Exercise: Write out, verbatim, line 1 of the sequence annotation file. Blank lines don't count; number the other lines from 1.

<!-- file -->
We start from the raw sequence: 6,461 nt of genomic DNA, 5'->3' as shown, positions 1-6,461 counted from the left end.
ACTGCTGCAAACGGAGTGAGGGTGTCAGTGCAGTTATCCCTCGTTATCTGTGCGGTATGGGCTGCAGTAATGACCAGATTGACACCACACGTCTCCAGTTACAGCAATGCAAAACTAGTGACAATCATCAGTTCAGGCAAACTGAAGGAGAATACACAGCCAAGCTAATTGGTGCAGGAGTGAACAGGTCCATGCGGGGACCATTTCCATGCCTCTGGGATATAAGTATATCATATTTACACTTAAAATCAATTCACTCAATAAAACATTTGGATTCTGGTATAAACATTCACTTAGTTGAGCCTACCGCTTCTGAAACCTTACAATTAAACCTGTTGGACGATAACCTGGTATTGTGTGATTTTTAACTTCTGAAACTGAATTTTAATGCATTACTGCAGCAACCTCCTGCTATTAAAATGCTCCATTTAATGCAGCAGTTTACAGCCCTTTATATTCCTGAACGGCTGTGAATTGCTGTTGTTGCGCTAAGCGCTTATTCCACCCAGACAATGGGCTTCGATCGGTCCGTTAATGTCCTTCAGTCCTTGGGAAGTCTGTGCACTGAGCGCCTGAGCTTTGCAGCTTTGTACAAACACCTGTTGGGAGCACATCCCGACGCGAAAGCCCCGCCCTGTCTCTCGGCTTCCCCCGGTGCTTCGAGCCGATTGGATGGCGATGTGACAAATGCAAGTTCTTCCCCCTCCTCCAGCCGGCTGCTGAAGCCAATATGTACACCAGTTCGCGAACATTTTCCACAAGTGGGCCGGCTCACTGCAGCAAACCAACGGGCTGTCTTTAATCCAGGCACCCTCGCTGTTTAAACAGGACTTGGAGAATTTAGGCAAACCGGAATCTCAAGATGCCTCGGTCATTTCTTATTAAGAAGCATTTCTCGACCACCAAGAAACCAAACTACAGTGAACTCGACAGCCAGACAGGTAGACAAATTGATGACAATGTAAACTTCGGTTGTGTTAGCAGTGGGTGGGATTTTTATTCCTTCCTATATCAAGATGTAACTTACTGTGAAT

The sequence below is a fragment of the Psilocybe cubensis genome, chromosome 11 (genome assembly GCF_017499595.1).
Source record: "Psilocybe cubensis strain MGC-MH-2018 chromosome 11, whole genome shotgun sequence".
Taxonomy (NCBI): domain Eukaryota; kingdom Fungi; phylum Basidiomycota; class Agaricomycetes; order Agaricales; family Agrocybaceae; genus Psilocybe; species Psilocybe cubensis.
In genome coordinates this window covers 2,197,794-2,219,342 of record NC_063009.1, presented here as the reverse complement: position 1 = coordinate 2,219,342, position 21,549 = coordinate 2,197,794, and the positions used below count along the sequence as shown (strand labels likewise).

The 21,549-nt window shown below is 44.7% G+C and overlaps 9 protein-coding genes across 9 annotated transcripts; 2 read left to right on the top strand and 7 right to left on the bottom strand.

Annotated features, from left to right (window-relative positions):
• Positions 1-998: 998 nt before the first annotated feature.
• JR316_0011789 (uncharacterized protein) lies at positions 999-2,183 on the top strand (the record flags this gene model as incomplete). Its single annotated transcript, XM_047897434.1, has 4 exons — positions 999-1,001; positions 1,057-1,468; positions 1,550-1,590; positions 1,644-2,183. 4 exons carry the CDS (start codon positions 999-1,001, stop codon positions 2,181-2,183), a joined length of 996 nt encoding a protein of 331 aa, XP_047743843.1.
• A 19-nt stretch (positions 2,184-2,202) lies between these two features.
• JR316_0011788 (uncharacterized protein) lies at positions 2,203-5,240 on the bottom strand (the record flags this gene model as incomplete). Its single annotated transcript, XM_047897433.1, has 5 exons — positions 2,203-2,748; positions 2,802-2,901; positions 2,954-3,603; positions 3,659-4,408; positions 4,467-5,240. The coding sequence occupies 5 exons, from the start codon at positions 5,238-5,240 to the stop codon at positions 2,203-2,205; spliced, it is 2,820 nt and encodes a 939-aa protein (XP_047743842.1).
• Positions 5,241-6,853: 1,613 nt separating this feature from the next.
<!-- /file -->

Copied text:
We start from the raw sequence: 6,461 nt of genomic DNA, 5'->3' as shown, positions 1-6,461 counted from the left end.